But it is also the fear that they--the privileged few--might actually be
forced to once again become responsible citizens within the greater reality of
our nation, and the commonwealth that every citizen should enjoy. As Edmund
Burke stated in his A Vindication of Natural Society (1756), "The
whole business of the poor is to administer to the idleness of the rich." Mr.
Burke saw no middle class: only exploiter and exploited." In my experience, they
who speak most loudly of personal responsibility are those who go furthest out
of their way to avoid responsibility to their community and for their fellow
man. I believe that the reason so many Libertarians want little or no government
is that they believe their best chance of achieving their idea of success--great
wealth--is most easily attained if there are no rules to hinder them. They do not
realize that most of those rules have been placed at the behest of the very
individuals they are attempting to emulate, just to prevent such an
Avoiding Responsibility for One's Government
Libertarianism is also an excuse for the selfish and lazy to not participate in their government, something that is every citizen's duty in the constitutionally limited, democratically elected, representative republic--or representative democracy--that we are supposed to have in the United States of America. Many of the problems this nation faces today could have been fixed easily thirty years ago, without the in-fighting that has caused Congress to grind to a halt today. Too many libertarians, in my experience, want a minimalist government that operates on its own, without any work by them, so they can concentrate on living their lives without the duties owed to his fellow citizens. They think that leaving the government starved for cash is all that is required to prevent it from becoming dangerous.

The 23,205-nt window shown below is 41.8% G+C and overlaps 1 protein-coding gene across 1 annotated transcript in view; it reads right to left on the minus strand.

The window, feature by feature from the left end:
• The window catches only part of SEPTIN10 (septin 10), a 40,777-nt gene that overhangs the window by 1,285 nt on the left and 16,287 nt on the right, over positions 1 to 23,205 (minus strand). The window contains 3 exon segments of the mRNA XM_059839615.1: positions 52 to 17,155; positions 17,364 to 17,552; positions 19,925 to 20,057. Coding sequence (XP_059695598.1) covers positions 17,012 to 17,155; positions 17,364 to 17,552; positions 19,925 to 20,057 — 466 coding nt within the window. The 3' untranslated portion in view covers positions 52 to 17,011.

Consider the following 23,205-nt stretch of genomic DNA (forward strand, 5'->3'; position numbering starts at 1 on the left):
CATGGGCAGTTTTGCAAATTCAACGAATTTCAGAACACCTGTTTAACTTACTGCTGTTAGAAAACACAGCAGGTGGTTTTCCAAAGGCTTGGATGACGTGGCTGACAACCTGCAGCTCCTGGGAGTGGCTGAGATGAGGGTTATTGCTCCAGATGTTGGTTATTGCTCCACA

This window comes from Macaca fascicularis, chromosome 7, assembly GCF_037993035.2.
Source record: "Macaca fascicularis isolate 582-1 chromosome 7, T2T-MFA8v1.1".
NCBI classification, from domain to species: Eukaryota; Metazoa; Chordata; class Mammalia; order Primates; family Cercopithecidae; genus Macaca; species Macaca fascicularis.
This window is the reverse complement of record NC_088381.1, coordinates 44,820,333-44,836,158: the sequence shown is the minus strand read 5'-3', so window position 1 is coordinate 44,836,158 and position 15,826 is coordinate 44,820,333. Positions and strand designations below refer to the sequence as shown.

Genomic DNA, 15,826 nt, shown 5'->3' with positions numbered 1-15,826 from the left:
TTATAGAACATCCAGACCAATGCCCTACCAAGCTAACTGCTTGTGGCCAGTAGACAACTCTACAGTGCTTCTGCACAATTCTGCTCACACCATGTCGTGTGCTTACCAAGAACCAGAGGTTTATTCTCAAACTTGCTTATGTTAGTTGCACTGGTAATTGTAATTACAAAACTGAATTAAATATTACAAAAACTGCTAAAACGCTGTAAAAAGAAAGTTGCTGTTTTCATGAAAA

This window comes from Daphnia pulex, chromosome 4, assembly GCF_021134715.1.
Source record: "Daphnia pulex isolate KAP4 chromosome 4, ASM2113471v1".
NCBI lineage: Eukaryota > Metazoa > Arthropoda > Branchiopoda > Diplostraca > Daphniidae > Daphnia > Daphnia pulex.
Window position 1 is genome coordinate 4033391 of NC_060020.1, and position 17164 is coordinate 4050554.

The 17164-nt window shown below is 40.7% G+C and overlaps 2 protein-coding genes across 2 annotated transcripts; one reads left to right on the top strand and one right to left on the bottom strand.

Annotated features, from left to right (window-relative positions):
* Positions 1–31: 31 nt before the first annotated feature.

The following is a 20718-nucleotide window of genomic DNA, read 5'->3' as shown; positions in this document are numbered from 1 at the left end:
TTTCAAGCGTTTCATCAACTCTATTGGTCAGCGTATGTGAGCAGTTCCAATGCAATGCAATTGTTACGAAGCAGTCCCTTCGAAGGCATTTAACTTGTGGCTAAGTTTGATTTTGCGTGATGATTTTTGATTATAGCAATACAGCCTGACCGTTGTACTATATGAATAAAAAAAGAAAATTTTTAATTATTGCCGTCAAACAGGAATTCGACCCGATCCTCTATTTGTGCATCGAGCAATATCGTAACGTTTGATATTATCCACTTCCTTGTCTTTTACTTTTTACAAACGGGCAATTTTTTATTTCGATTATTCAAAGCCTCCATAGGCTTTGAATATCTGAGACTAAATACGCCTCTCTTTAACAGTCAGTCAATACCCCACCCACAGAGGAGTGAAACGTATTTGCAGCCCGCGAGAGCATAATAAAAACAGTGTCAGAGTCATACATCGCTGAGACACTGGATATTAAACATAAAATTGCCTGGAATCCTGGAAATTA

Nothing could be further from the truth.
In many third world countries, a starving the bureaucracy of money has been used over the years to keep government weak and ineffectual. This leads to rampant corruption, and bribery and extortion replace even any pretense of good government. As John Jay Chapman wrote in 1898 (Practical Agitation, chapter 2), "Good government is the outcome of private virtue." Without a reward for virtue, corruption will replace any pretense of good government.
The Middle-class Answer
What I see as the ultimate fault of the Libertarian philosophy, and why it can never work as a political/economic system is this: it would require Madison's angels (The Federalist Papers, No. 51) to function at all, and angels incapable of being tempted and falling from heaven when presented with the opportunity to gain power or position over their fellow angels, or become jealous of God or humanity, in order to function at all. In other words, it requires what has, and never can exist. Avarice, whether it is a desire for power or a desire for money, is a hunger which once whetted, can never be satisfied.
system, in any form, would require a dominant and well educated middle-class to have
any hope of working at all. As I have been saying since my February 15, 2011
OpEdNews article " The Ghost of Ancient
Hellas ," I believe--like
Aristotle, Thomas Jefferson, and Franklin Delano Roosevelt--that a
constitutionally limited government, dominated by a strong and informed
middle-class, is still the best and most secure form of government available to